High cholesterol: The simple shin test indicative of dangerously high levels

High cholesterol: The simple shin test indicative of dangerously high levels

11/07/2021

High cholesterol: Nutritionist reveals top prevention tips

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A simple shin test, suggested by Dr Chris Illiades, can help determine whether or not your cholesterol levels are astronomically high and require immediate medical supervision. Dr Illiades says to press a finger against your shin to see if a depression or dent is left behind, known as a “pitting edema”. If so, this could indicate congestive heart failure – where the heart muscle is struggling to pump blood as efficiently as it should.

Weighing in on the health condition, Dr Michael Cutler confirmed that heart failure is a serious condition.

The NHS stated that the condition “tends to gradually get worse over time” and that there is no cure.

The main symptoms of heart failure include:

  • Breathlessness after rest or activity
  • Feeling tired most of the time
  • Finding exercise exhausting
  • Swollen ankles and legs.

Some people might experience a persistent cough, a fast heart rate, and dizziness.

Medical staff can order blood tests, an ECG and echocardiogram to confirm a heart failure diagnosis.

Treatment for heart failure aims to control the symptoms and slow down the progression of the disease.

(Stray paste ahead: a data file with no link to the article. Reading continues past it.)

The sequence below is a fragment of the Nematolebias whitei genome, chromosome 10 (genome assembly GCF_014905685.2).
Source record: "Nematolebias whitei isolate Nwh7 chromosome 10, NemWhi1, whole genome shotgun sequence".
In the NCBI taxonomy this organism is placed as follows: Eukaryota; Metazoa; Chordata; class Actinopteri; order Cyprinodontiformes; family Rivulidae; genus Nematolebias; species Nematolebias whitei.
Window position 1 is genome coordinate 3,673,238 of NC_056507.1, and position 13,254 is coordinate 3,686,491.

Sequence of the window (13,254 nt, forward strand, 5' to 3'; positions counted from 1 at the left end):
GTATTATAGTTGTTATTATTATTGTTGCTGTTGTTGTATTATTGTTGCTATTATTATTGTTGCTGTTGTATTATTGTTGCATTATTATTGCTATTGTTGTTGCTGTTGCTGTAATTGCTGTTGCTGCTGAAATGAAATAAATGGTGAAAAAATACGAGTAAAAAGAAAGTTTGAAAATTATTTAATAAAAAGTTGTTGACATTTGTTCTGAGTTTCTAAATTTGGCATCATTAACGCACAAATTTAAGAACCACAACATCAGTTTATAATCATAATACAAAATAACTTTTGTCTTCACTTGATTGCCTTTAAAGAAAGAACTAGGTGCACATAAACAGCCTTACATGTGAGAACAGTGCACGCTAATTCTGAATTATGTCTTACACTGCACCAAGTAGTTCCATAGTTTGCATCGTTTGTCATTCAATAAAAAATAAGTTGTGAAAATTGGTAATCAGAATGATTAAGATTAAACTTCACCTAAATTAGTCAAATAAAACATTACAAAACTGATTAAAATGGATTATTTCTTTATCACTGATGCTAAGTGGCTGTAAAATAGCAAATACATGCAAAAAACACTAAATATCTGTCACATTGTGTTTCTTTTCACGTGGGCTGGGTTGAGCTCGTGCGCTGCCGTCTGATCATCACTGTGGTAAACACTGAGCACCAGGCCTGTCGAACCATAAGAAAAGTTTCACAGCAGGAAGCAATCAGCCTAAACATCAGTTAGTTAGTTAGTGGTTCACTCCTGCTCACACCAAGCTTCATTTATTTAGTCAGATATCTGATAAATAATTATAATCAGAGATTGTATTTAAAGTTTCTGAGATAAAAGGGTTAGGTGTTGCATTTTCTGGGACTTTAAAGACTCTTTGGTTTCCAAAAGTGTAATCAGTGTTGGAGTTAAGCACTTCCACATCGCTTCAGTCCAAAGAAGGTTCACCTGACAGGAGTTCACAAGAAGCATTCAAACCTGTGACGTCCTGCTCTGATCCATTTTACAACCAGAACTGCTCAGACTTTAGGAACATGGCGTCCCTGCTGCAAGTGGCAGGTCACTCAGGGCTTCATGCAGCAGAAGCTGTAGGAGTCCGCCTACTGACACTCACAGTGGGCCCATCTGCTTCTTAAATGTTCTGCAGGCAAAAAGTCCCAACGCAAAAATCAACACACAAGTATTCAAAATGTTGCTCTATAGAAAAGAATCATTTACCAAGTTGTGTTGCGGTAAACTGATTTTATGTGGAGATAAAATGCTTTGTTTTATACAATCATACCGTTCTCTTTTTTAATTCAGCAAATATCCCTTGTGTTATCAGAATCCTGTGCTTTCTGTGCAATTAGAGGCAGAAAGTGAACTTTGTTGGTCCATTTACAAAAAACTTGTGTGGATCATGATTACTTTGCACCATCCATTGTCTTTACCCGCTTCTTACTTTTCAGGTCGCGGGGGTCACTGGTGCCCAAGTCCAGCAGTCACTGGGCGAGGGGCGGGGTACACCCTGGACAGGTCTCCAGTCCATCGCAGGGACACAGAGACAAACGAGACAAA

Typically, treatment is a combination of medications, lifestyle changes, and surgery.

People with heart failure may be offered a bypass operation or a heart transplant.

Heart disease “can severely limit the activities you’re able to do and is often, eventually, fatal”.

In order to minimise the risk of developing heart failure, you need to limit cholesterol levels.

The experts at the Mayo Clinic propose exercising on most days of the week to improve cholesterol.

By exercising, you are helping to raise the number of high-density lipoprotein that can pick up “bad” cholesterol and transport it to the liver to be broken down.

In tandem with 30 minutes of daily exercise, at least five times per week, you can help reduce “bad” cholesterol by being mindful of what you eat.

You will need to reduce your consumption of red meat and full-fat dairy products, which are high in saturated fats.

In addition, the consumption of foods rich in soluble fibre should be increased, as it can help reduce the absorption of cholesterol into your bloodstream.

Foods rich in soluble fibre include: oatmeal, kidney beans, Brussels sprouts, apples, and pears.

“Sometimes healthy lifestyle changes aren’t enough to lower cholesterol levels,” the experts warned.

“If your doctor recommends medication to help lower your cholesterol, take it as prescribed while continuing your lifestyle changes.”

By continuing to implement a healthy diet and exercise regime, you can keep your medication dose lower.

If you are struggling to lead a healthy lifestyle, talk to your doctor for support.

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